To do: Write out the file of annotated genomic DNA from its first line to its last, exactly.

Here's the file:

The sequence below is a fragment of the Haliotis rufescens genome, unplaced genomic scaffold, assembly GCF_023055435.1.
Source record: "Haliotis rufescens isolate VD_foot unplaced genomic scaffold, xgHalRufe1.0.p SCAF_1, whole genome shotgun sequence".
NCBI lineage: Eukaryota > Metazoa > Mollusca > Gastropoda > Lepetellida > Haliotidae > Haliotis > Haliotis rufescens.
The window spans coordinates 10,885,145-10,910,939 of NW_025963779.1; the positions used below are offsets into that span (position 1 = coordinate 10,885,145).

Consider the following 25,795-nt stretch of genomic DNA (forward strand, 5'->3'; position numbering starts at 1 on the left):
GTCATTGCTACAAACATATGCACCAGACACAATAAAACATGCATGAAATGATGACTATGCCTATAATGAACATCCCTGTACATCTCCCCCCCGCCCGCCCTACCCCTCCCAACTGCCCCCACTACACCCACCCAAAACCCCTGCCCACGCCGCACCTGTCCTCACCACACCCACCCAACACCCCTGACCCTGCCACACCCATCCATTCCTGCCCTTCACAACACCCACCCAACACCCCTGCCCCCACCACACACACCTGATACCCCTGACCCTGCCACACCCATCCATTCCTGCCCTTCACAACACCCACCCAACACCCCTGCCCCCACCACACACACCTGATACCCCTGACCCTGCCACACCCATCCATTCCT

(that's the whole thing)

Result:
The sequence below is a fragment of the Haliotis rufescens genome, unplaced genomic scaffold, assembly GCF_023055435.1.
Source record: "Haliotis rufescens isolate VD_foot unplaced genomic scaffold, xgHalRufe1.0.p SCAF_1, whole genome shotgun sequence".
NCBI lineage: Eukaryota > Metazoa > Mollusca > Gastropoda > Lepetellida > Haliotidae > Haliotis > Haliotis rufescens.
The window spans coordinates 10,885,145-10,910,939 of NW_025963779.1; the positions used below are offsets into that span (position 1 = coordinate 10,885,145).

Consider the following 25,795-nt stretch of genomic DNA (forward strand, 5'->3'; position numbering starts at 1 on the left):
GTCATTGCTACAAACATATGCACCAGACACAATAAAACATGCATGAAATGATGACTATGCCTATAATGAACATCCCTGTACATCTCCCCCCCGCCCGCCCTACCCCTCCCAACTGCCCCCACTACACCCACCCAAAACCCCTGCCCACGCCGCACCTGTCCTCACCACACCCACCCAACACCCCTGACCCTGCCACACCCATCCATTCCTGCCCTTCACAACACCCACCCAACACCCCTGCCCCCACCACACACACCTGATACCCCTGACCCTGCCACACCCATCCATTCCTGCCCTTCACAACACCCACCCAACACCCCTGCCCCCACCACACACACCTGATACCCCTGACCCTGCCACACCCATCCATTCCT